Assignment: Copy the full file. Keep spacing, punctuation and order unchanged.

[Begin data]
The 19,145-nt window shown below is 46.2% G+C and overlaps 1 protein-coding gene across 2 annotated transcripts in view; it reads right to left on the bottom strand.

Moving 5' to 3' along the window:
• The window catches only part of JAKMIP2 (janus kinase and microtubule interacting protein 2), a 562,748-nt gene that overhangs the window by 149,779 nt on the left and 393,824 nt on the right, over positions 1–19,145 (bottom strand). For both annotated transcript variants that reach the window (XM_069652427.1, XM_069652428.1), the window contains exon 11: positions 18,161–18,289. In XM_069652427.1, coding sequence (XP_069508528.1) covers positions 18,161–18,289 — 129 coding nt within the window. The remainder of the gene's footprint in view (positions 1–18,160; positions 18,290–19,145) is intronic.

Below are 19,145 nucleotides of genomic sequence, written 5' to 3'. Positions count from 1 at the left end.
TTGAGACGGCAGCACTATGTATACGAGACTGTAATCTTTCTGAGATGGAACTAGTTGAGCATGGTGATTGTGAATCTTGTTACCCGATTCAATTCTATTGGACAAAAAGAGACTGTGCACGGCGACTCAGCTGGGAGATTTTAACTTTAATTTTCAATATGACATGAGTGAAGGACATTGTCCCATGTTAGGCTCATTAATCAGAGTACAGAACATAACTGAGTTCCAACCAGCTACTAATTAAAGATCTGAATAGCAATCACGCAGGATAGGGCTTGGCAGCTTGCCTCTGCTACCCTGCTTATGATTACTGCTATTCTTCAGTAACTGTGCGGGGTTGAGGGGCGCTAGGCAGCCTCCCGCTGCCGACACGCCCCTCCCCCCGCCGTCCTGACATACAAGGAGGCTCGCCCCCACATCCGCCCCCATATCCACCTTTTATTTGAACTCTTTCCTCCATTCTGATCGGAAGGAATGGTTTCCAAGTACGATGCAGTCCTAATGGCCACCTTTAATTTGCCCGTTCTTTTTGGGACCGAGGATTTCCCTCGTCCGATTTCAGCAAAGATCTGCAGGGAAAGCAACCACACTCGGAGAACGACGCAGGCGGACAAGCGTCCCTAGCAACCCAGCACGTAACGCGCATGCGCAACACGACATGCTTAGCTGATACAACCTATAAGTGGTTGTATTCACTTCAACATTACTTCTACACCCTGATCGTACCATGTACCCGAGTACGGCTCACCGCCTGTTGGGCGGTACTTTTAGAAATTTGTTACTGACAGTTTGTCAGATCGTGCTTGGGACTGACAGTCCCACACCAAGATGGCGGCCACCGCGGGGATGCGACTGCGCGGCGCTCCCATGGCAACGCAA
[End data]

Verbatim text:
The 19,145-nt window shown below is 46.2% G+C and overlaps 1 protein-coding gene across 2 annotated transcripts in view; it reads right to left on the bottom strand.

Moving 5' to 3' along the window:
• The window catches only part of JAKMIP2 (janus kinase and microtubule interacting protein 2), a 562,748-nt gene that overhangs the window by 149,779 nt on the left and 393,824 nt on the right, over positions 1–19,145 (bottom strand). For both annotated transcript variants that reach the window (XM_069652427.1, XM_069652428.1), the window contains exon 11: positions 18,161–18,289. In XM_069652427.1, coding sequence (XP_069508528.1) covers positions 18,161–18,289 — 129 coding nt within the window. The remainder of the gene's footprint in view (positions 1–18,160; positions 18,290–19,145) is intronic.

Below are 19,145 nucleotides of genomic sequence, written 5' to 3'. Positions count from 1 at the left end.
TTGAGACGGCAGCACTATGTATACGAGACTGTAATCTTTCTGAGATGGAACTAGTTGAGCATGGTGATTGTGAATCTTGTTACCCGATTCAATTCTATTGGACAAAAAGAGACTGTGCACGGCGACTCAGCTGGGAGATTTTAACTTTAATTTTCAATATGACATGAGTGAAGGACATTGTCCCATGTTAGGCTCATTAATCAGAGTACAGAACATAACTGAGTTCCAACCAGCTACTAATTAAAGATCTGAATAGCAATCACGCAGGATAGGGCTTGGCAGCTTGCCTCTGCTACCCTGCTTATGATTACTGCTATTCTTCAGTAACTGTGCGGGGTTGAGGGGCGCTAGGCAGCCTCCCGCTGCCGACACGCCCCTCCCCCCGCCGTCCTGACATACAAGGAGGCTCGCCCCCACATCCGCCCCCATATCCACCTTTTATTTGAACTCTTTCCTCCATTCTGATCGGAAGGAATGGTTTCCAAGTACGATGCAGTCCTAATGGCCACCTTTAATTTGCCCGTTCTTTTTGGGACCGAGGATTTCCCTCGTCCGATTTCAGCAAAGATCTGCAGGGAAAGCAACCACACTCGGAGAACGACGCAGGCGGACAAGCGTCCCTAGCAACCCAGCACGTAACGCGCATGCGCAACACGACATGCTTAGCTGATACAACCTATAAGTGGTTGTATTCACTTCAACATTACTTCTACACCCTGATCGTACCATGTACCCGAGTACGGCTCACCGCCTGTTGGGCGGTACTTTTAGAAATTTGTTACTGACAGTTTGTCAGATCGTGCTTGGGACTGACAGTCCCACACCAAGATGGCGGCCACCGCGGGGATGCGACTGCGCGGCGCTCCCATGGCAACGCAA